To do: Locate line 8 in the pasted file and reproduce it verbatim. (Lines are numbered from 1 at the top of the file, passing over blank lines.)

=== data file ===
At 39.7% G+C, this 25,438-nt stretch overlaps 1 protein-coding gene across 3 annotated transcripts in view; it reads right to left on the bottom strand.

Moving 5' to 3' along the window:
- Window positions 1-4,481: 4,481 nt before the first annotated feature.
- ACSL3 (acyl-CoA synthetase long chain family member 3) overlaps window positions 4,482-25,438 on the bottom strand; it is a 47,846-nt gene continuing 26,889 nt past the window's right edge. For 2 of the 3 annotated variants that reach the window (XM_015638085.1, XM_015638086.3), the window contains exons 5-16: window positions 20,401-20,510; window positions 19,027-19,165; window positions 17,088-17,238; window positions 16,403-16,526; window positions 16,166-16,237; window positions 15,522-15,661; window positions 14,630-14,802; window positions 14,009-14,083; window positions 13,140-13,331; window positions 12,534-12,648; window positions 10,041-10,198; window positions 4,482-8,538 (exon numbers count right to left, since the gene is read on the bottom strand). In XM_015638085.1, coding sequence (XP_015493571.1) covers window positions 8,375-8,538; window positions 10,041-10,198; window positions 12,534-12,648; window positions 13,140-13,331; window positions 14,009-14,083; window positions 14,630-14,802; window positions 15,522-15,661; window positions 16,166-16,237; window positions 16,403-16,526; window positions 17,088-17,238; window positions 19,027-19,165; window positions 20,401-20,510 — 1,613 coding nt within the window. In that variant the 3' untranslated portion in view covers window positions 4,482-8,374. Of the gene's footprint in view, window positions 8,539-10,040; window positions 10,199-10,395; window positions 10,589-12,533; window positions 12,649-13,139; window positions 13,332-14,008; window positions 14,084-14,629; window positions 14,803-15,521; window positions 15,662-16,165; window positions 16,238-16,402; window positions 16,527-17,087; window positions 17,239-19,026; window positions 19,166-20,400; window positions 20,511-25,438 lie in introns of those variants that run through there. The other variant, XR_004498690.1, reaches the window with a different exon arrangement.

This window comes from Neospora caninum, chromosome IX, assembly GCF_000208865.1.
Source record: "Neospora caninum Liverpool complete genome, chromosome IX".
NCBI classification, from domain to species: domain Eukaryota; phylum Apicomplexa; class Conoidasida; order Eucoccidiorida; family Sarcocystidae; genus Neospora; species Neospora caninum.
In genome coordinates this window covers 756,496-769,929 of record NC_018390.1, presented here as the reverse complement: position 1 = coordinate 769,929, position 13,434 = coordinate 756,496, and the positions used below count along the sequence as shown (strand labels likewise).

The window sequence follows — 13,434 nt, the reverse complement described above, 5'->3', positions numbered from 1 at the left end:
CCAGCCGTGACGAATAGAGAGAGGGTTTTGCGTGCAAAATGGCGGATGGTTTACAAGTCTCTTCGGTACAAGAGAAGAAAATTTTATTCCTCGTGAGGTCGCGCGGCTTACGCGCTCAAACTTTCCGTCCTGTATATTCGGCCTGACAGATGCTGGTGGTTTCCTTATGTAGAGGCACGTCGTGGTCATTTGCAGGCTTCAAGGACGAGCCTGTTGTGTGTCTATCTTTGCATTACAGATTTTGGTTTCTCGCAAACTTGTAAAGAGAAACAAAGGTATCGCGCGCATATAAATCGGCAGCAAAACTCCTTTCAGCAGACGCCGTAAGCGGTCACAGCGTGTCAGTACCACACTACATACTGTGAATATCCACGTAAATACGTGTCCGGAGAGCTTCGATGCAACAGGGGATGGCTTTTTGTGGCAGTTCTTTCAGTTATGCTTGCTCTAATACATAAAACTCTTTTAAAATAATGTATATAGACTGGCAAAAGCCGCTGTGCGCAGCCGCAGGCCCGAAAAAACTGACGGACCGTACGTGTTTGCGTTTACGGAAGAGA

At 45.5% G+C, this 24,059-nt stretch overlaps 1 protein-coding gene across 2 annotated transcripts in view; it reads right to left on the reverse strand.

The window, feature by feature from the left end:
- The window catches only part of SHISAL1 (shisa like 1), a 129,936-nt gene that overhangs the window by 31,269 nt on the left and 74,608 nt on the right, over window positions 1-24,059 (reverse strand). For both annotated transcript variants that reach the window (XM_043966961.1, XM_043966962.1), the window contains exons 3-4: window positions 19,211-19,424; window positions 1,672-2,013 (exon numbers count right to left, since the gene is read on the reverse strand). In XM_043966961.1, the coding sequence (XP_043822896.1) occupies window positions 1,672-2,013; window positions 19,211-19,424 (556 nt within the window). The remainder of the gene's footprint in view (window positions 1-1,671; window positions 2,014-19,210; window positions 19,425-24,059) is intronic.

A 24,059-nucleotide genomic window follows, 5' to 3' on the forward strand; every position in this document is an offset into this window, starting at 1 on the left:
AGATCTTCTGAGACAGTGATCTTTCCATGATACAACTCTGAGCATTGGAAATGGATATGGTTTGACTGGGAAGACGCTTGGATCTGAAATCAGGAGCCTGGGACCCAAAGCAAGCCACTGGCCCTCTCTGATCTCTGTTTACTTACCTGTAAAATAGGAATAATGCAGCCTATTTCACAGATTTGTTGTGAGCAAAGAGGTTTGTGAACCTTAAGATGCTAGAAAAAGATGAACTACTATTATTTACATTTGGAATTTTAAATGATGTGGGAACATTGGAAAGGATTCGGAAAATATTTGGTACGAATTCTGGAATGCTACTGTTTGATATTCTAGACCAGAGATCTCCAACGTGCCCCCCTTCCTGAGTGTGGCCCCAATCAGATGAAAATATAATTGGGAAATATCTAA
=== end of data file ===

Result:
In genome coordinates this window covers 756,496-769,929 of record NC_018390.1, presented here as the reverse complement: position 1 = coordinate 769,929, position 13,434 = coordinate 756,496, and the positions used below count along the sequence as shown (strand labels likewise).